Unaffordability, turnover price hikes dampen Greater Victoria’s record rentals year: CMHC
The increase in rental stock in Greater Victoria over the past year has helped push up the region’s vacancy rate slightly, but barriers remain for low-income renters, those who have had to move and people who need larger homes.
The rental market tightened nationwide due to rising demand in 2022, with the vacancy rate in Canada not having seen such low levels in more than two decades, according to the Canada Mortgage and Housing Corporation’s 2023 Rental Market Report.
Greater Victoria continued to have one of Canada’s lowest rental vacancy rates as it edged up to 1.5 percent in 2022. In contrast to 2021, the city of Victoria had a lower vacancy rate than its surrounding communities as CMHC said demand was returning to the urban core with the expansion of hybrid work.
The West Coast vacancy rate (1.5 percent) rose just over 1 percent last year, the South Island’s largest increase after most of the region’s purpose-built rental housing took place in those communities. However, these newly built units were, on average, the most expensive in all of Greater Victoria, which tamed demand on the west coast.
With the average rent for functional housing rising 7.7 percent, the report’s fastest growth since 1991, 2022 was historically expensive for some new tenants. The CHMC said a new tenant moving into a two-bedroom apartment will be charged 33 per cent more per month than someone in an occupied unit in the same building.
The turnover rate in buildings built after 2005, which the CHMC says are typically more expensive, was twice that of older homes. According to the report, this contributed to the overall rise in rents, making residents less likely to move unless people went to cheaper communities on the island.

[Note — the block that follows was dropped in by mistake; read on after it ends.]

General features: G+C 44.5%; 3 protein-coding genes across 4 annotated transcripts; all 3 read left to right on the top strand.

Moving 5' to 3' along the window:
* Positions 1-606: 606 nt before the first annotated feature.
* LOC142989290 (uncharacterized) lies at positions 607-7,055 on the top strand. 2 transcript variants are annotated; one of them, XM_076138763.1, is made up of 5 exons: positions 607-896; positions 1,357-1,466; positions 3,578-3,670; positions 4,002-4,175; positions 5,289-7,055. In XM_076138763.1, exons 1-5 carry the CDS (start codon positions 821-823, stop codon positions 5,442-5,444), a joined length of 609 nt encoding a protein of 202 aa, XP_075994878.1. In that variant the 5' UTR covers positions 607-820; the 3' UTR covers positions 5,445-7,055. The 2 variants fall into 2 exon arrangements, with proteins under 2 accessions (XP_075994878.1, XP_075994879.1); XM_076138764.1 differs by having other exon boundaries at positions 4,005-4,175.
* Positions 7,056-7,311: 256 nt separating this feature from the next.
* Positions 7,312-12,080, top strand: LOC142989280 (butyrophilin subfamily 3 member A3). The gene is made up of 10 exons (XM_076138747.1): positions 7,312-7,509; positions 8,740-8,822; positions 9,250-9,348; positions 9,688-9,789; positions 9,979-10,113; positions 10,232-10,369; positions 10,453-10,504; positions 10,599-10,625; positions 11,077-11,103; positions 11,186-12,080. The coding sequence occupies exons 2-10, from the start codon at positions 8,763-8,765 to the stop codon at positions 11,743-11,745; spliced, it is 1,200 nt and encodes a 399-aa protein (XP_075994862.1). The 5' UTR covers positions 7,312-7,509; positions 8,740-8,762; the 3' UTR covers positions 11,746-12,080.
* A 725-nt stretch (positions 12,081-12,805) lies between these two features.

The region added 1,411 rental units last year, more than double the net increase in 2021.
“Record-high supply growth helped ease rental market tightness, while rising demand accelerated rent increases,” Pershing Sun, a local senior analyst at CHMC, said in the report.
The local market continued to be a problem for lower income and larger households, with just one per cent of Greater Victoria units affordable for renters in the lowest 20 per cent of income.
Space considered affordable for households earning less than $49,000 had a vacancy rate of just 0.4 percent in 2022 and accounted for a third of earmarked rents. The vacancy rate was 0.8 percent for three-bedroom rentals that would be affordable for a $75,000 family.
“The supply of affordable and suitable rental options still does not match demand,” the report said.
Another factor spurring demand was that most of the 6,200 jobs the region created from January to October last year were part-time, with workers disproportionately renting.
In Greater Victoria, local rental supply for townhouses also saw a 12% decline, causing the vacancy rate of these three-bedroom units to rise from 6.2% to 3.5%.
READ: Greater Victoria home prices rise in 2022 even as Canada falls
[email protected] Follow us on Instagram.
Like us on Facebook and follow us on Twitter.
Greater Victoria Rental MarketVictoria